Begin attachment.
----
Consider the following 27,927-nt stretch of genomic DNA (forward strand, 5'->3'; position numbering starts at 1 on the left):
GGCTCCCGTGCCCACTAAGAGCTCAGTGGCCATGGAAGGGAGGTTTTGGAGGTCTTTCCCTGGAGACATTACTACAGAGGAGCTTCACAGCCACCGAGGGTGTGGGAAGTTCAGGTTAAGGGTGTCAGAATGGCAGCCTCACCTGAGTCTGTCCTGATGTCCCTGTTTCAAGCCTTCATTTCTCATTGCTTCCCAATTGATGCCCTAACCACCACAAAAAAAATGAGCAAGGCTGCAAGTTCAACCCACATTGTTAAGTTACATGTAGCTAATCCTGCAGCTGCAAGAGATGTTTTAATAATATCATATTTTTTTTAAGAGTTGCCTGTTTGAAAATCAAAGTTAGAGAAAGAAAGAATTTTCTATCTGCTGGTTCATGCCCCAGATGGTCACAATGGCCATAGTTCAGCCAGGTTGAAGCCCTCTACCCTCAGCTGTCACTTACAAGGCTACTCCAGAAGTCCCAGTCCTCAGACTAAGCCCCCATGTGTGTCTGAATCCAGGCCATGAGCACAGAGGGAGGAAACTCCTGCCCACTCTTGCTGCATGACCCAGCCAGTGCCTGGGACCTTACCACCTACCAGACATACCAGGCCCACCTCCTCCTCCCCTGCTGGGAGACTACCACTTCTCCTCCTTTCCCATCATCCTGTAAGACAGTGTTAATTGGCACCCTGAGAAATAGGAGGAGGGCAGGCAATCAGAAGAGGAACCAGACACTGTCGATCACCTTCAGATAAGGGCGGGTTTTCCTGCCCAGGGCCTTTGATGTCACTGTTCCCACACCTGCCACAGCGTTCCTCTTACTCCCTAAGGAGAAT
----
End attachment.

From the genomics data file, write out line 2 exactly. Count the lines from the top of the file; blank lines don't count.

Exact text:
GGCTCCCGTGCCCACTAAGAGCTCAGTGGCCATGGAAGGGAGGTTTTGGAGGTCTTTCCCTGGAGACATTACTACAGAGGAGCTTCACAGCCACCGAGGGTGTGGGAAGTTCAGGTTAAGGGTGTCAGAATGGCAGCCTCACCTGAGTCTGTCCTGATGTCCCTGTTTCAAGCCTTCATTTCTCATTGCTTCCCAATTGATGCCCTAACCACCACAAAAAAAATGAGCAAGGCTGCAAGTTCAACCCACATTGTTAAGTTACATGTAGCTAATCCTGCAGCTGCAAGAGATGTTTTAATAATATCATATTTTTTTTAAGAGTTGCCTGTTTGAAAATCAAAGTTAGAGAAAGAAAGAATTTTCTATCTGCTGGTTCATGCCCCAGATGGTCACAATGGCCATAGTTCAGCCAGGTTGAAGCCCTCTACCCTCAGCTGTCACTTACAAGGCTACTCCAGAAGTCCCAGTCCTCAGACTAAGCCCCCATGTGTGTCTGAATCCAGGCCATGAGCACAGAGGGAGGAAACTCCTGCCCACTCTTGCTGCATGACCCAGCCAGTGCCTGGGACCTTACCACCTACCAGACATACCAGGCCCACCTCCTCCTCCCCTGCTGGGAGACTACCACTTCTCCTCCTTTCCCATCATCCTGTAAGACAGTGTTAATTGGCACCCTGAGAAATAGGAGGAGGGCAGGCAATCAGAAGAGGAACCAGACACTGTCGATCACCTTCAGATAAGGGCGGGTTTTCCTGCCCAGGGCCTTTGATGTCACTGTTCCCACACCTGCCACAGCGTTCCTCTTACTCCCTAAGGAGAAT